Mars, the red planet, has always attracted the attention of scientists and astronomers. Its resemblance to Earth and the opportunity to learn more about our planet’s evolution and history make the study of Mars’ climate especially important. Recent data from the Mars rover Zhurong indicates a major climate change that occurred about 400,000 years ago.
Analysis of Martian dunes by an international team of researchers showed a dramatic shift in the prevailing wind direction on the southern Utopian plain. The wind changed its direction by nearly 70°, moving from northeast to northwest. This wind change led to the formation of dark longitudinal ridges on the dunes, which previously had a crescent shape during the Ice Age.
One possible reason for this change in climate on Mars could be a shift in the angle of the planet’s axis of rotation. Researchers speculate that this shift may have caused the end of the last ice age on Mars. These assumptions are supported by the morphological, orientation and physical characteristics of the dunes of the southern part of the Utopian plain.
Studying the climate of Mars is important not only for understanding the evolution of this planet, but also for expanding our knowledge of climate processes in general. Professor Li Chunlai, principal investigator at the National Astronomical Observatory of the Chinese Academy of Sciences, notes that studying the climate of Mars allows us to better understand the history and evolution of Earth and other planetary bodies.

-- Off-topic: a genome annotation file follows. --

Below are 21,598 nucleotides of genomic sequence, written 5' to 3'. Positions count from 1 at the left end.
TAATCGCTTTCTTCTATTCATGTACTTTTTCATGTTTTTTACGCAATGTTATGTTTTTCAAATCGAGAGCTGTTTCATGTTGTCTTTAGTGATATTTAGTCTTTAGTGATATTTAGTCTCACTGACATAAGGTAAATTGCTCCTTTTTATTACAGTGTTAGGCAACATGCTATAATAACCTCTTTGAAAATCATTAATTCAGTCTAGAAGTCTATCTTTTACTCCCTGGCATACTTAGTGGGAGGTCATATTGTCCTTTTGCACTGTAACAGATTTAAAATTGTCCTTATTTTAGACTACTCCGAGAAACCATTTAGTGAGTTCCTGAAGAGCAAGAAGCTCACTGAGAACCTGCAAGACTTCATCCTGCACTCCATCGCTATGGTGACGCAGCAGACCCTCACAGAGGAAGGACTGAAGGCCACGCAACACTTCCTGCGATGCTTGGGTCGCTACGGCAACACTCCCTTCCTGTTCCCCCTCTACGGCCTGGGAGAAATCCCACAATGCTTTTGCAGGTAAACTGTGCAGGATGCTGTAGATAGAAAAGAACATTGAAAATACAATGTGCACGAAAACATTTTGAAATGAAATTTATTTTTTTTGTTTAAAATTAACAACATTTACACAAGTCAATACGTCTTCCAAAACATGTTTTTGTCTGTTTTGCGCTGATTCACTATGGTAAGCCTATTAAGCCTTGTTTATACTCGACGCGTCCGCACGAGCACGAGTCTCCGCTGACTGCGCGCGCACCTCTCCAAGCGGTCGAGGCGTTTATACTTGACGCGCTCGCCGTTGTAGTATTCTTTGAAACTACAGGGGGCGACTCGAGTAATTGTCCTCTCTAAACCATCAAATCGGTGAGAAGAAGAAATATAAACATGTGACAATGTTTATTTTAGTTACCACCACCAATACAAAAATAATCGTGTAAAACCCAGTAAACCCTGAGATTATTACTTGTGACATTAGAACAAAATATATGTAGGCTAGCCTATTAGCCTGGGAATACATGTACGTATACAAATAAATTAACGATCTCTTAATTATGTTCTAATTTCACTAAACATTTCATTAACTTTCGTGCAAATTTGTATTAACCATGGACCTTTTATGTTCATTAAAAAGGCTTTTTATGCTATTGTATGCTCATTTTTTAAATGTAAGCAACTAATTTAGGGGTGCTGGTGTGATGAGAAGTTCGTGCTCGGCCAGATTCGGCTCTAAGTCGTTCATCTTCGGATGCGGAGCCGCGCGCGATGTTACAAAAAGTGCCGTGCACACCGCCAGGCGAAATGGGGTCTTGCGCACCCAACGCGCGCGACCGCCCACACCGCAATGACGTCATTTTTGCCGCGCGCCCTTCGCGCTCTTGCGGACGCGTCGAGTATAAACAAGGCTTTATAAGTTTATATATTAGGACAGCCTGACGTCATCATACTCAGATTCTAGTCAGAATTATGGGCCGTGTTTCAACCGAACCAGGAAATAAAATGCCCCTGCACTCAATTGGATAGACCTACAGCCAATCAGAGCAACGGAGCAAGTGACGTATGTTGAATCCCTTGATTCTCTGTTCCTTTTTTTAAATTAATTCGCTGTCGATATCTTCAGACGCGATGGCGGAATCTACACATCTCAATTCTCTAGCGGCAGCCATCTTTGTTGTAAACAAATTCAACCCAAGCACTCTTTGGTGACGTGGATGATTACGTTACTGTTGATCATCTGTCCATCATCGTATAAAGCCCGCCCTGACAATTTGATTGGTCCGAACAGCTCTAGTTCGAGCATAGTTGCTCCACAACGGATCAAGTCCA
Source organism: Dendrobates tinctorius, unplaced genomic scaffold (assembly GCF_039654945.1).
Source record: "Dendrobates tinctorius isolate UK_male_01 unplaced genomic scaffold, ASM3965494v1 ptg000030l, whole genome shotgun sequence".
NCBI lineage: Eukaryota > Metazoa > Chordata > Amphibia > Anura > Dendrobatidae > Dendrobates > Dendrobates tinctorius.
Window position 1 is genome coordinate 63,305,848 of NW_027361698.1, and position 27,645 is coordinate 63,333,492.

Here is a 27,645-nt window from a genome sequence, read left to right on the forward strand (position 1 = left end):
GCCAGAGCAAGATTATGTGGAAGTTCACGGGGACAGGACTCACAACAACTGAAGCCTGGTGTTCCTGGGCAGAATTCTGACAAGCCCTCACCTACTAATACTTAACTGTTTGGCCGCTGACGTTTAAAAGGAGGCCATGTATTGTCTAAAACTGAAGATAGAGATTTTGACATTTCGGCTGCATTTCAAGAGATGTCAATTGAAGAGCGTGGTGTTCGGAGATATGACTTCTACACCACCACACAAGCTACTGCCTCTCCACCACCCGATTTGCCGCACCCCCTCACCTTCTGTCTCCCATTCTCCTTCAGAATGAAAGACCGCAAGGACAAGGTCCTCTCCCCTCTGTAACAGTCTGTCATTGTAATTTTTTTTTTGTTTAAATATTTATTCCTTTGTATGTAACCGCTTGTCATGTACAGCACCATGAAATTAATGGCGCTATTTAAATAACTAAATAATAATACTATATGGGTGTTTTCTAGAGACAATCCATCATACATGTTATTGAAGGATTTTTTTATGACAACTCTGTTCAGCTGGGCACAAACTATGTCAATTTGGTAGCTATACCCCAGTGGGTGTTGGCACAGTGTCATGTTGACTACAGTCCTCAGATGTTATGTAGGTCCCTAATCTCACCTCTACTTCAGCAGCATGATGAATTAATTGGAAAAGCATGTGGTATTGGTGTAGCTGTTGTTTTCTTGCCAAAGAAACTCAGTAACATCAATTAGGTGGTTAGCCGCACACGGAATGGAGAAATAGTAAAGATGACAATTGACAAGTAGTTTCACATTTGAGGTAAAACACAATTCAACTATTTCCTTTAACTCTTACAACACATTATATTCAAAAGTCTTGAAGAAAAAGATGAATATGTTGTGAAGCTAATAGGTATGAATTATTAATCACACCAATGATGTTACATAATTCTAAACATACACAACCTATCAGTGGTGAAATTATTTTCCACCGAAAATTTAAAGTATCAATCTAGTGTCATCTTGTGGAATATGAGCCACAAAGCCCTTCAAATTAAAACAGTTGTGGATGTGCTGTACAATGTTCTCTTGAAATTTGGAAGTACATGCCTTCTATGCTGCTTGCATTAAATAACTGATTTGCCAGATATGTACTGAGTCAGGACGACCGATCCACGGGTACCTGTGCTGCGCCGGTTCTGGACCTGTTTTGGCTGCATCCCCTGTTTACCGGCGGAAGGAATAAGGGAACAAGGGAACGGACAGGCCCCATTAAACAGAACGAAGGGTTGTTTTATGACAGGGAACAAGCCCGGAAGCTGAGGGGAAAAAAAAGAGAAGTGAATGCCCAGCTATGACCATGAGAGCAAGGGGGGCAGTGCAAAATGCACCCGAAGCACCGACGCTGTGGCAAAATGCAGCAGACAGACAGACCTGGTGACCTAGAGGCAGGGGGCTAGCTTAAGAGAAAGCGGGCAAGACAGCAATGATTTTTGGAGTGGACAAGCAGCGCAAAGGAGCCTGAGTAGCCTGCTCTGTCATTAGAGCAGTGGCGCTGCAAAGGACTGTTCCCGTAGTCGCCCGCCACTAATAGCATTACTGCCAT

These new discoveries open up new possibilities for further research on Mars and its climate. A detailed study of dune formation and weather patterns will help refine models of general circulation on the planet and predict small-scale changes in seasonal wind direction. Matching data on wind, dune stratigraphy, and the presence of ice and dust in the middle and high latitudes of Mars plays an important role in understanding the climatic processes on this planet.